HAVA-Funded Program Allows for Comprehensive Review
“What you don’t know won’t hurt you” may work in some circumstances, but in other situations the consequences are not worth the risk.
A related maxim came to mind when Chambers County Clerk Heather Hawthorne looked toward a review of the county’s election infrastructure.
“The County Election Security Assessment (ESA) substantiated my initial thoughts of ‘I don’t know what I don’t know!’ ” Hawthorne shared. Her inclination was correct, and the evaluation led to needed improvements to the county’s election plan.
County ESAs are paid for with federal Help America Vote Act (HAVA) funds received by the State of Texas in 2018, explained Sam Taylor, communications director with the Office of the Texas Secretary of State (SOS).
“This program is 100 percent free of charge to each county,” Taylor emphasized.
In March 2018, the State of Texas was provided with approximately $23.3 million in federal HAVA funds to enhance election security, Taylor reported.
In July 2018, the SOS submitted a proposed spending plan to the U.S. Election Assistance Commission which included dedicating funds to provide free election security assessments to county election offices in order to determine what, if any, upgrades are needed at the local level in order to further enhance the security of the election infrastructure.
In August 2018, the SOS and the Texas Department of Information Resources (DIR) officially informed county election officials about the opportunity to receive these free assessments and provided guidelines for initiating the process, Taylor recounted. The ESA program is administered jointly by the SOS and DIR and is conducted through the DIR’s Shared Technology Services, a cooperative purchasing program through which the state has already vetted the vendor and partner – AT&T – and followed all appropriate procurement guidelines.
The program allows all 254 Texas counties to undergo an assessment to review Texas county election infrastructures including people, processes, and technology, specified Gene Moore, client manager with AT&T Global Public Sector.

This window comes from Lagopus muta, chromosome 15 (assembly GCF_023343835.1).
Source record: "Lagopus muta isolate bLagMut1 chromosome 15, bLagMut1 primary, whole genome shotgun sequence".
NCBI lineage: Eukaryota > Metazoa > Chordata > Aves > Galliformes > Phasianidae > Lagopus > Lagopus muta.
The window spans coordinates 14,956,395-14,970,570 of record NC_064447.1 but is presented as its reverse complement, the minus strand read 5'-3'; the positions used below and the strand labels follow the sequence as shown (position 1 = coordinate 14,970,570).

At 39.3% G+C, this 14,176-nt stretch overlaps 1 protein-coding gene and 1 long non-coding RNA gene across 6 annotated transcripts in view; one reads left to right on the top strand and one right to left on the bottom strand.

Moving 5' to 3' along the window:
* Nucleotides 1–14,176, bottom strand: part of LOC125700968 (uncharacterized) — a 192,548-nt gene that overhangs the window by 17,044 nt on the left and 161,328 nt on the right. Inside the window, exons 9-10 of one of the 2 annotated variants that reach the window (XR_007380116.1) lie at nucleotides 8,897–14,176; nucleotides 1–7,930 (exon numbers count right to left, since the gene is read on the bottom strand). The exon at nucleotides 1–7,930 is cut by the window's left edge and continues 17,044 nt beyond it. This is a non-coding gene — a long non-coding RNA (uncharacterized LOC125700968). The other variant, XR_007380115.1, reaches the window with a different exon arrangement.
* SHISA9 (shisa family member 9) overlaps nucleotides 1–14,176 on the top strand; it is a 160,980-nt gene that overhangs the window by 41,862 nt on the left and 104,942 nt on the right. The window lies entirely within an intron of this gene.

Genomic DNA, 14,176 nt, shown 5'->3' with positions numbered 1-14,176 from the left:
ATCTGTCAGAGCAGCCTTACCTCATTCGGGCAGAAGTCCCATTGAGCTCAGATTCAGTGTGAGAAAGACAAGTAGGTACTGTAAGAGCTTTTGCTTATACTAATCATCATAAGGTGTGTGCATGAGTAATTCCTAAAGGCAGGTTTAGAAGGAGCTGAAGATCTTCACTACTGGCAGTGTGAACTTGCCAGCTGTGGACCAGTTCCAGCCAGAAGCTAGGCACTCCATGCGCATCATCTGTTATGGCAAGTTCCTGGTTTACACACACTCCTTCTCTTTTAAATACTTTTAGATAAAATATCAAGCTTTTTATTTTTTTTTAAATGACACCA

“We strongly encourage every Texas county to take advantage of these cybersecurity assessments, which come at no cost to the county and will serve as a valuable tool for county election officials as they prepare for the 2020 elections,” Taylor recommended. “While Texas elections have been and remain secure, our office wants to ensure that all Texas counties have the information and resources they need to further enhance the security of their election infrastructure.”
The SOS set aside a portion of the federal funding – approximately $13 million – for remediation expenses that counties may use for needed upgrades after they have completed their security assessments, Taylor specified.
Over a dozen counties have completed their respective assessments, Taylor said. Several dozen others are in the process of gaining contract approval from their respective Commissioners Courts. Approximately two thirds of Texas counties have either begun the process of receiving their free assessments or have expressed interest in receiving one.
Potter County completed the ESA in February; Melynn Huntley, Potter County elections administrator, credits the experience with saving an election. On April 19, a malicious virus infiltrated the county’s computer system. Early voting was set to begin the next business day, April 22.
One of the recommendations following the ESA was the development of an emergency plan, Huntley stated. Thankfully, the new plan was in place by April 19, and Huntley reassured the public that “everything we normally do during an election will function just as it normally does.”